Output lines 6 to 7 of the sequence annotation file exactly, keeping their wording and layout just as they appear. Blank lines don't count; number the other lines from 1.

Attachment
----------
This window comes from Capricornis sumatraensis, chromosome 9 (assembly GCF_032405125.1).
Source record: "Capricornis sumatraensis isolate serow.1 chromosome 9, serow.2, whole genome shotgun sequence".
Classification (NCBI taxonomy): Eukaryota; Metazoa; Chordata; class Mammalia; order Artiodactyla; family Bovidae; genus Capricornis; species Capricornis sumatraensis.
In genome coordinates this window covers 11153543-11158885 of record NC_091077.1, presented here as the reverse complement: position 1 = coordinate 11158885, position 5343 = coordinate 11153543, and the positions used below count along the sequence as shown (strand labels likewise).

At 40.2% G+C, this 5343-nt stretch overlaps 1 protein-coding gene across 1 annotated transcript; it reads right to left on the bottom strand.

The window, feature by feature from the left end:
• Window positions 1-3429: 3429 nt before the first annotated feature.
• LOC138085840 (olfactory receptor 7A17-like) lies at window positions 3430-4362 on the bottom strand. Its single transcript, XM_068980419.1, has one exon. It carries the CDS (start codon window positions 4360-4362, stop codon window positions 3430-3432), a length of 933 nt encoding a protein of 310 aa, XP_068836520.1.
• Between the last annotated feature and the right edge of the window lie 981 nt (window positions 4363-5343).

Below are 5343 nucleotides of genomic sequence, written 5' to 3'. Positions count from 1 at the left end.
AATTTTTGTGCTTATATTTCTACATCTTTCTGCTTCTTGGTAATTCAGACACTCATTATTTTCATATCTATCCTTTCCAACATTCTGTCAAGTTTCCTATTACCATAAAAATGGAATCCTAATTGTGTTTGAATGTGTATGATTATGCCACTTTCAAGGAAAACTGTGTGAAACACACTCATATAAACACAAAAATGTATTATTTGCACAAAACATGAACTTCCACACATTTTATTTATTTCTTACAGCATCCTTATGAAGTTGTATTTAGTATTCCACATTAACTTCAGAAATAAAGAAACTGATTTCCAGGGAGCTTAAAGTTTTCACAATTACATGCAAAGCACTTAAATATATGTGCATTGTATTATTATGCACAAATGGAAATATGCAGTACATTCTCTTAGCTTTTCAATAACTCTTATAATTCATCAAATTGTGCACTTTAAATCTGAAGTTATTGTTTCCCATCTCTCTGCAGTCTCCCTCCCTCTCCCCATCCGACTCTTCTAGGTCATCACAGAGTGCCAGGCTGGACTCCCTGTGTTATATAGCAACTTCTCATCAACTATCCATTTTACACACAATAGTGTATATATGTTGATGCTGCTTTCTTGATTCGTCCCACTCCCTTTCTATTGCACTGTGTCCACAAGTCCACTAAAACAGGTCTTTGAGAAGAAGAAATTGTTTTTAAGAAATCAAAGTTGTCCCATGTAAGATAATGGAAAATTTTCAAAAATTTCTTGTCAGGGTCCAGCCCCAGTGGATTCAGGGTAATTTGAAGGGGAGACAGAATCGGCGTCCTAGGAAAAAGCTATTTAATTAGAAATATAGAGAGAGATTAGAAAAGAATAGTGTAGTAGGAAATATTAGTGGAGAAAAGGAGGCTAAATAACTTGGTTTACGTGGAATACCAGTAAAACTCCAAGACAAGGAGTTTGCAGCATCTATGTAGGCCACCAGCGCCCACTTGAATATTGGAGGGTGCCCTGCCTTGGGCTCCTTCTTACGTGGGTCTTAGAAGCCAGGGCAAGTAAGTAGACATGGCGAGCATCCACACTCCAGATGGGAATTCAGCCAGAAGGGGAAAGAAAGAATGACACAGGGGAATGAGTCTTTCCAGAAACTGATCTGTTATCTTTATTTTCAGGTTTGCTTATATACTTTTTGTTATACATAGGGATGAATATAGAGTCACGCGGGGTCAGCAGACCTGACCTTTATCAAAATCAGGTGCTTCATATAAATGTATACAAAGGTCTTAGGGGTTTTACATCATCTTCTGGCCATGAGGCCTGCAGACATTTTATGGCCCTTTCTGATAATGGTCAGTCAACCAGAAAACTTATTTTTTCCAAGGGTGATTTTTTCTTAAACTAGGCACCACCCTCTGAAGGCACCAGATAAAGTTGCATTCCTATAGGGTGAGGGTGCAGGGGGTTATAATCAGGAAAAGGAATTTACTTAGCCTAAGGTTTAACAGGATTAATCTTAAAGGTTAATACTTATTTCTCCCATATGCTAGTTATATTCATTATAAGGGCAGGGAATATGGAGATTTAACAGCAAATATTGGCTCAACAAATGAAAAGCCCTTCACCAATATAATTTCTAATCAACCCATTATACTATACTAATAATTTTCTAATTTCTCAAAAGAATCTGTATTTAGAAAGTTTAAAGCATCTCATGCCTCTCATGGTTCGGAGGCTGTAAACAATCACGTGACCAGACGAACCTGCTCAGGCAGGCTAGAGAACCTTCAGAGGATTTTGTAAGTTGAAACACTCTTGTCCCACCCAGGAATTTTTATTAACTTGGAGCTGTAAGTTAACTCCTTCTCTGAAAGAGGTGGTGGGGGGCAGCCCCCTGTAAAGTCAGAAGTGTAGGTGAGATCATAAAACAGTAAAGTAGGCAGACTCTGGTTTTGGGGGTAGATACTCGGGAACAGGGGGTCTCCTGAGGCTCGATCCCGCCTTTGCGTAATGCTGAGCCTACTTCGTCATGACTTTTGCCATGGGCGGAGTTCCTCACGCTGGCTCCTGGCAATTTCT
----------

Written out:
The window, feature by feature from the left end:
• Window positions 1-3429: 3429 nt before the first annotated feature.